Second Degree Burns Flashcards, test questions and answers
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What is Second Degree Burns?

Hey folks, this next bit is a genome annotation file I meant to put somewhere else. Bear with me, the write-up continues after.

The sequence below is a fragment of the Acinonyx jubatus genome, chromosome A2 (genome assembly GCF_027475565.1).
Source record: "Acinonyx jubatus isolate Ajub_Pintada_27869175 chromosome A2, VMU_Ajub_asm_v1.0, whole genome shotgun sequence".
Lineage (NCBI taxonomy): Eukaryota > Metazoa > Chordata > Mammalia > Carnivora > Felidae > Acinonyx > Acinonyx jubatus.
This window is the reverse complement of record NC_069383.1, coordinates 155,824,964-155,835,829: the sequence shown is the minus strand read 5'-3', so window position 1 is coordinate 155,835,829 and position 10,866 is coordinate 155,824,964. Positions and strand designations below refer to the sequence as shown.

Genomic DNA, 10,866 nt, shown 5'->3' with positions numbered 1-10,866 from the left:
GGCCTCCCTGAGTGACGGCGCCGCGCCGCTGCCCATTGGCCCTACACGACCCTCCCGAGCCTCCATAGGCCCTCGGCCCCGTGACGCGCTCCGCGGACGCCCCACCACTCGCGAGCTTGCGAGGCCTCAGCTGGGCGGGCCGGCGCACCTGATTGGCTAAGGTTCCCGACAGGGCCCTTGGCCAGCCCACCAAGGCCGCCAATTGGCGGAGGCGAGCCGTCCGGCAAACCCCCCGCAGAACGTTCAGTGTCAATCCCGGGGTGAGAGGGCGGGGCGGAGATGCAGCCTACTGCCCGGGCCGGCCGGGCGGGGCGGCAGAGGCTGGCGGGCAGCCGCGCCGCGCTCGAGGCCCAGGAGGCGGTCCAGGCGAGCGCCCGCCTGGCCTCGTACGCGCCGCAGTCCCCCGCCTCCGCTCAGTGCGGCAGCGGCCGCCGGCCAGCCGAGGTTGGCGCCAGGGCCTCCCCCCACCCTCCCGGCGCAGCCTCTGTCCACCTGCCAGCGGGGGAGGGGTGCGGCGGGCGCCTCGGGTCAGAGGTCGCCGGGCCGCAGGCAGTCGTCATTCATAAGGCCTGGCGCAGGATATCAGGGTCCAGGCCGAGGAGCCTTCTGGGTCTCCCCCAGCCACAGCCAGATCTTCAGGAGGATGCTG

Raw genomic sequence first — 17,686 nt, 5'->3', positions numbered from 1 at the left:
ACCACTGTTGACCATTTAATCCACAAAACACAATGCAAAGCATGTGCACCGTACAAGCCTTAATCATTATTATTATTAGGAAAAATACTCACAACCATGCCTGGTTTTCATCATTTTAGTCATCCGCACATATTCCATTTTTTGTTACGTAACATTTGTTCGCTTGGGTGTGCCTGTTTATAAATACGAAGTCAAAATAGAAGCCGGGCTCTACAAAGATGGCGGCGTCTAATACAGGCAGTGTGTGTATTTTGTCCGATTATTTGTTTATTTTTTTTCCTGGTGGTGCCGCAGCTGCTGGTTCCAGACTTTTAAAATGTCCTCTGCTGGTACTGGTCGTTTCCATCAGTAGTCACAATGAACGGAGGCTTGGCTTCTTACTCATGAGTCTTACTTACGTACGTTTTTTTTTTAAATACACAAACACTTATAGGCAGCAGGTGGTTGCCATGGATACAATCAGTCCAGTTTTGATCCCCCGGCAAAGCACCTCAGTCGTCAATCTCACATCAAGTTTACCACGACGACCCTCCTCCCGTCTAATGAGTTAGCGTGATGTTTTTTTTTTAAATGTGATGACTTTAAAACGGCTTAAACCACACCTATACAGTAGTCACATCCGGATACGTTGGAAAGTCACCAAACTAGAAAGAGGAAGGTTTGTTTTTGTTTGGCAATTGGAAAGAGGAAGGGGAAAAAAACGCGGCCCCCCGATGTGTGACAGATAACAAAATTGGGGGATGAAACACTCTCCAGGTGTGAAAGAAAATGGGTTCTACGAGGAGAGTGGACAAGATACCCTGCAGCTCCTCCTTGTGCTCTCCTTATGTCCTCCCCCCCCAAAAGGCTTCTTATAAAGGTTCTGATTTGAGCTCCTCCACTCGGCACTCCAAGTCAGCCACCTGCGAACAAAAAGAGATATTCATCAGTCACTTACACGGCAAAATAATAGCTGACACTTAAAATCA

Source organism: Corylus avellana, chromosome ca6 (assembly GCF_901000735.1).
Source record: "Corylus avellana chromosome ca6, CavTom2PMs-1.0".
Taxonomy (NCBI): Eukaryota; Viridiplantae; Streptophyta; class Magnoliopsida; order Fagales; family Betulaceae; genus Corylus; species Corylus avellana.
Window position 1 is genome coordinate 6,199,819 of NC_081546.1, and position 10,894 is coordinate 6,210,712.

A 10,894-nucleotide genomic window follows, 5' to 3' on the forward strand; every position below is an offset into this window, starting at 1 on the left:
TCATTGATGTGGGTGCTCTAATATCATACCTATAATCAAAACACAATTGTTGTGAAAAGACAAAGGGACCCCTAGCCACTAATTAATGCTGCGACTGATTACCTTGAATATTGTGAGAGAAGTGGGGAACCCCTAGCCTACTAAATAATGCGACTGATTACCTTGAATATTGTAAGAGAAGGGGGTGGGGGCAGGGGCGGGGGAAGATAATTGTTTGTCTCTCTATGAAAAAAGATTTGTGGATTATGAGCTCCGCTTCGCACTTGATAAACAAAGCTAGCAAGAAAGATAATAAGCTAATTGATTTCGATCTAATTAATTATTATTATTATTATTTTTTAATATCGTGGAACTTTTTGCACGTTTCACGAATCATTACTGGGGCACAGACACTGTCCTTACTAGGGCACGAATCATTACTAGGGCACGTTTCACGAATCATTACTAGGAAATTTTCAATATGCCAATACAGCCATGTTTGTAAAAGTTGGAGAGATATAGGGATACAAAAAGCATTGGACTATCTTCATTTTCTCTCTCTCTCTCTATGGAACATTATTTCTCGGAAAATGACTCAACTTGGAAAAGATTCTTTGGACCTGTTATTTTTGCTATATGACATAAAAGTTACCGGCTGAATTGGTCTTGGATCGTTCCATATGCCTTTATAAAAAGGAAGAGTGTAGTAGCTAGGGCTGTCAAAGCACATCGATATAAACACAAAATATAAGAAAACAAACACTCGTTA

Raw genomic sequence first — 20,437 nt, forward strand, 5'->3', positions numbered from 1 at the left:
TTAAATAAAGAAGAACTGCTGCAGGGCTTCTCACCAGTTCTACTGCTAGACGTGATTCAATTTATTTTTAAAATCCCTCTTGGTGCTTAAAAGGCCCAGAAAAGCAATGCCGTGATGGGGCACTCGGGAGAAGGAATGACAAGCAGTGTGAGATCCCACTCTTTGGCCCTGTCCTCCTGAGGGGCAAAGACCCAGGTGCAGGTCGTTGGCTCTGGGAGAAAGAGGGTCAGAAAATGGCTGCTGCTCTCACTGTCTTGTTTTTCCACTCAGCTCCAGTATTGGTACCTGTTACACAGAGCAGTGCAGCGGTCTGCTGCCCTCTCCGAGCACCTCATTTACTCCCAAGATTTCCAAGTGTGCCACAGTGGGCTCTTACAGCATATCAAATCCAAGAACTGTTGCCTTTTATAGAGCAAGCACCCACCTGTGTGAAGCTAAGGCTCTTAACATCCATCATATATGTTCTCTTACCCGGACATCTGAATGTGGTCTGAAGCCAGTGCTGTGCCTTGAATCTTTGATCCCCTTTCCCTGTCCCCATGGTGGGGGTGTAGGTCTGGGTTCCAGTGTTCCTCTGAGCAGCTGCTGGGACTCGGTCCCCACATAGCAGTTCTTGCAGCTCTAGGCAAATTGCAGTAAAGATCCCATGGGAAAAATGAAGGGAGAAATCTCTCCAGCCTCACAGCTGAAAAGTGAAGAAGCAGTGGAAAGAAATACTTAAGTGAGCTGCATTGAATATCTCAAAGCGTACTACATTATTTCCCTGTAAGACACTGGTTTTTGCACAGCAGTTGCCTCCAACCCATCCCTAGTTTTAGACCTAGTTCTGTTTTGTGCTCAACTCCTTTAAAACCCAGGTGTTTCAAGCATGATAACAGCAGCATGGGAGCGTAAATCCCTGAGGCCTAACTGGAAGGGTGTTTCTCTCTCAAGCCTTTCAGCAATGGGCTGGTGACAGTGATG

A second-degree burn is a type of burn that penetrates through the first layer of skin and affects both the epidermis and the dermis. It is characterized by blistering, redness, and swelling. The pain associated with these burns can be quite severe. There are three types of second degree burns: superficial partial thickness, deep partial thickness, and full thickness burns.Superficial partial thickness second-degree burns cause reddening, blistering, and some pain in the area affected. The skin will look waxy or pale depending on what kind of tissue has been damaged. If not treated immediately these burns can become infected due to bacteria entering through broken blisters or skin damage. Deep partial-thickness second-degree burns will cause more severe damage to both layers of skin as well as underlying tissues such as nerves and fat cells. These burns are usually very painful and require immediate medical attention due to their susceptibility to infection from bacteria entering through broken blisters or skin damage. Full-thickness second-degree burns involve all layers of the skin including both epidermis and dermis being destroyed along with underlying tissues such as fat cells, nerves, muscle fibers etc., These types of burns can cause severe scarring if not properly treated immediately due to their susceptibility to infection from bacteria entering through broken blisters or damaged tissue. Treatment for all three types of second degree burn includes cleaning the wound with soap and water followed by application of a topical antibiotic ointment or cream such as silver sulfadiazine cream (Silvadene) in order to prevent infection from occurring in any open wounds present in order for healing processes to begin without complications arising from bacteria growth in the area surrounding the wound(s). Pain medication may also be prescribed for those experiencing pain resulting from deep tissue damage caused by deep partial thickness or full thickness injuries; however it is important that these medications do not contain ibuprofen which can further irritate already inflamed tissue in burned areas making matters worse instead of better if used incorrectly under certain circumstances.